• anonymous

    The TPP, while ostensibly a trade agreement, is really about creating an anti-China alliance.

    Whether that goal and the means to achieve it via the TPP is worthwhile is another matter.

    That’s why TPP is so “vital” in the eyes of the Establishment, not because of economics but because of strategic considerations.

    • Linnaeus

      From what I’ve been reading, the TPP probably won’t have much effect on US jobs, either positively or negatively, since most trade barriers are already quite low. The real prize, for US business at least, is intellectual property protection.

      Re: China, it’s true that Obama has specifically invoked China in arguing for the TPP, claiming that the TPP will keep China from setting labor standards and so forth. Which would seem to go against free trade doctrine – from that standpoint, why shouldn’t China set labor standards?

  • Gwen

    I genuinely appreciate these posts on TPP.

    Like Keystone XL, TPP is an issue where I could probably be swayed either way. After learning more about it, I’m clearly against it.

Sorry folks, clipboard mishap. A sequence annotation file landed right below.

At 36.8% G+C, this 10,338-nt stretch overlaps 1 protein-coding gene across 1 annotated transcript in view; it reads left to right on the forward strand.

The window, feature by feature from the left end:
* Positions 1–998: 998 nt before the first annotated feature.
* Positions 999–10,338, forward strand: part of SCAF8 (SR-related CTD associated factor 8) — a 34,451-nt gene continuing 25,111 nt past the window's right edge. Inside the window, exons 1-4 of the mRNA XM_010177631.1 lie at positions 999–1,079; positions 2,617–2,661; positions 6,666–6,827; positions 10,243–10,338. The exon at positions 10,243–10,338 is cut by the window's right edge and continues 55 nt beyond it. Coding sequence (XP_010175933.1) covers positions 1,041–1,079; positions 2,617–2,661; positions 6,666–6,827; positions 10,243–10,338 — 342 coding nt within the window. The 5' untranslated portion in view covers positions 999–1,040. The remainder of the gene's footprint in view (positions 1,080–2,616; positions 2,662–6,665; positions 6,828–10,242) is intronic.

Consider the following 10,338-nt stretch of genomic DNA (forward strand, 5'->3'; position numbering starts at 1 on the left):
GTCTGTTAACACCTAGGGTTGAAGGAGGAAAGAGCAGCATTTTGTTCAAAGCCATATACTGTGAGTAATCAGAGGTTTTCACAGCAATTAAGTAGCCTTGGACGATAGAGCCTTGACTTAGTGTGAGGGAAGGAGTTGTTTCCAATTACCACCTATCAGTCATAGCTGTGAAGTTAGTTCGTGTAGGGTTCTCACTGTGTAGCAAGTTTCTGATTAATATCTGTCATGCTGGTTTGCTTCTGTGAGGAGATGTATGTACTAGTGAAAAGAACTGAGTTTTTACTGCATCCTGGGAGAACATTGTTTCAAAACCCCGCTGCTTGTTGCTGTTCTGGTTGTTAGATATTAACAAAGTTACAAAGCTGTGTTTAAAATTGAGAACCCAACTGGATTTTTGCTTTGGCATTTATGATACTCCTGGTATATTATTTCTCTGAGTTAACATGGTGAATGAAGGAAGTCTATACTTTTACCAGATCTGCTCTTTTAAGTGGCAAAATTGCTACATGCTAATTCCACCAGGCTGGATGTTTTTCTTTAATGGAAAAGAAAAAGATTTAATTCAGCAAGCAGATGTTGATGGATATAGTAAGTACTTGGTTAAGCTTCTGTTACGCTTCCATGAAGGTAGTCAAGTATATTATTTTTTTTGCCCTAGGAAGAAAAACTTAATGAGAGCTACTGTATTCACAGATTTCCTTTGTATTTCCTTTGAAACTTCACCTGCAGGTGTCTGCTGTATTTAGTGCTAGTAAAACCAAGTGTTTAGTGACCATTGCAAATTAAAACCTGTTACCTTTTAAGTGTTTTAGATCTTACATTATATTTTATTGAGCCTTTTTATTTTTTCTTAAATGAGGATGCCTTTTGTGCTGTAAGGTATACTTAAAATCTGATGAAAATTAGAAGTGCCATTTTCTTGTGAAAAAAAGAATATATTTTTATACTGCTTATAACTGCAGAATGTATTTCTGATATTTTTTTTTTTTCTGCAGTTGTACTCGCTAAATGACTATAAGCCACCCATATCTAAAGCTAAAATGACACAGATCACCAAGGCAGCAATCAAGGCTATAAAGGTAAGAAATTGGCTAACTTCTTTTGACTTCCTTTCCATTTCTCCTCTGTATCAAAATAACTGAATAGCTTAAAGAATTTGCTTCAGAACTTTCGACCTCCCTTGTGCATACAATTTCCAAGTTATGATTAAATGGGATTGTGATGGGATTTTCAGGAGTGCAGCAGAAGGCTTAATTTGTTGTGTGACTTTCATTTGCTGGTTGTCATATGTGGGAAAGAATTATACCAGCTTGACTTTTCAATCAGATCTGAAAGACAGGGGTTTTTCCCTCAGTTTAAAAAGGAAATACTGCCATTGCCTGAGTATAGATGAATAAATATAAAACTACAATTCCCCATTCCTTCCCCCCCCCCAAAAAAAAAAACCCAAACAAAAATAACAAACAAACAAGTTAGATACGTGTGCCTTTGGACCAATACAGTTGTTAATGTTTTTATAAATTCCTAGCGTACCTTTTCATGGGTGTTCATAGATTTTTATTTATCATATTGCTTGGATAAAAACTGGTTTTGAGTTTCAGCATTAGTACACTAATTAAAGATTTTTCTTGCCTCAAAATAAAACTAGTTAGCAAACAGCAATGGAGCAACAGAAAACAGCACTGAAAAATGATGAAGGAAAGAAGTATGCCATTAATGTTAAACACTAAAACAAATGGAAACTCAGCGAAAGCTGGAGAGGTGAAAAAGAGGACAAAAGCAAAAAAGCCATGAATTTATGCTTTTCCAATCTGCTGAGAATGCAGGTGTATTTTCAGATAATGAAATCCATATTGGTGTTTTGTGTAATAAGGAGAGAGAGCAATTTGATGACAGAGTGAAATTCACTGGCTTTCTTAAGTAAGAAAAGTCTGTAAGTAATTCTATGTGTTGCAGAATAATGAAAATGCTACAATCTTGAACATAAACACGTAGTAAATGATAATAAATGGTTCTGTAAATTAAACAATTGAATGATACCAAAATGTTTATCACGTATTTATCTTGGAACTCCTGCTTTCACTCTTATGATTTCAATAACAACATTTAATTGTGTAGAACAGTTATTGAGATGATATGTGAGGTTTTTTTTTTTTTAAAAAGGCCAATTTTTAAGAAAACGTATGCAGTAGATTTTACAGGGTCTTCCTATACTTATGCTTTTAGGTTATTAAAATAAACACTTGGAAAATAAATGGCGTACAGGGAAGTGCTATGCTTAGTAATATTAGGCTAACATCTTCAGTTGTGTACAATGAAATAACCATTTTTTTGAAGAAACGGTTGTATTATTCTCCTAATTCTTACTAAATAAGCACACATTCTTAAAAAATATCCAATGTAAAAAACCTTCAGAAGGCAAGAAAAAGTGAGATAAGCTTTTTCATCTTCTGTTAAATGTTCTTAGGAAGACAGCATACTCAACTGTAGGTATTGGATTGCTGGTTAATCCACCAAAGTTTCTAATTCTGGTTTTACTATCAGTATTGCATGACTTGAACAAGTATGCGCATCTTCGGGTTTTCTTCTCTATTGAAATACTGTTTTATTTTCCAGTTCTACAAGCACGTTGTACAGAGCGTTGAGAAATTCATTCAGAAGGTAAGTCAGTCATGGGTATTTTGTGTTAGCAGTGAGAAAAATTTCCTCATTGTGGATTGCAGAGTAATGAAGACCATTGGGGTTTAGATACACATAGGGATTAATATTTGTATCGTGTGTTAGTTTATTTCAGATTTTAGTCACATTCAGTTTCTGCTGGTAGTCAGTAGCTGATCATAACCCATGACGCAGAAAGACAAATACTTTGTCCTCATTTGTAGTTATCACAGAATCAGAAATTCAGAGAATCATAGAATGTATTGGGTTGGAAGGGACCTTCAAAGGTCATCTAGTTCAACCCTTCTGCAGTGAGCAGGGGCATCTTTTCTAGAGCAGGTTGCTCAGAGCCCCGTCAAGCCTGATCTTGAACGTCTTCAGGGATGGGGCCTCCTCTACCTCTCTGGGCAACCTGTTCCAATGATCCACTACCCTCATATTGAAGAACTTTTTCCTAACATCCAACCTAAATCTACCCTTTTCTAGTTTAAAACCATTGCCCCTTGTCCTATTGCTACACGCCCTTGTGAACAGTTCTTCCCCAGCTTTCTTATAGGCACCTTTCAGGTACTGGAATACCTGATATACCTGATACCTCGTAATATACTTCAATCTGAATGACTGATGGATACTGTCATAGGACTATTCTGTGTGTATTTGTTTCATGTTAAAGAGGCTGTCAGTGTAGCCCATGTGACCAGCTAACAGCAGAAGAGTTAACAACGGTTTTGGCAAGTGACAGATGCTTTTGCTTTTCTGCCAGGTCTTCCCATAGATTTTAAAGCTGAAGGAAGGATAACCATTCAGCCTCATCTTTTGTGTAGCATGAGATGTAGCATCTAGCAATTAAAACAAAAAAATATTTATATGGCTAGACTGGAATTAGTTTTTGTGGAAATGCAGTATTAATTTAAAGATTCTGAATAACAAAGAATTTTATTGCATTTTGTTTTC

My initial reaction to TPP was favorable largely because it had Obama attached to it.

    It’s really important to educate people about things, particularly ones with a complex mix of arguments that the mainstream media absolutely refuses to print.

  • Lt. Condition

    From my personal, anecdotal interactions with people in Hanoi, nearly everyone I speak to seems to support TPP. Then again, I’m in Hanoi and primarily interacting with emerging middle-class people (or those who aspire to be), not factory workers and the like. The general income bracket / standard of living is decidedly higher than in the provinces.

    That said, most of the people I’ve spoken to generally approve of the idea of “closer relations” with the US / the west in general and are more wary of China than anyone else. None of the people I’ve spoken to have thought about or are aware of the insidious nature of the ISDS, and none have really considered what American IP having legal teeth over here would potentially mean (every third storefront uses stolen American IP, I swear).

    If the TPP has any impact on life here, I can’t see it being good for anyone.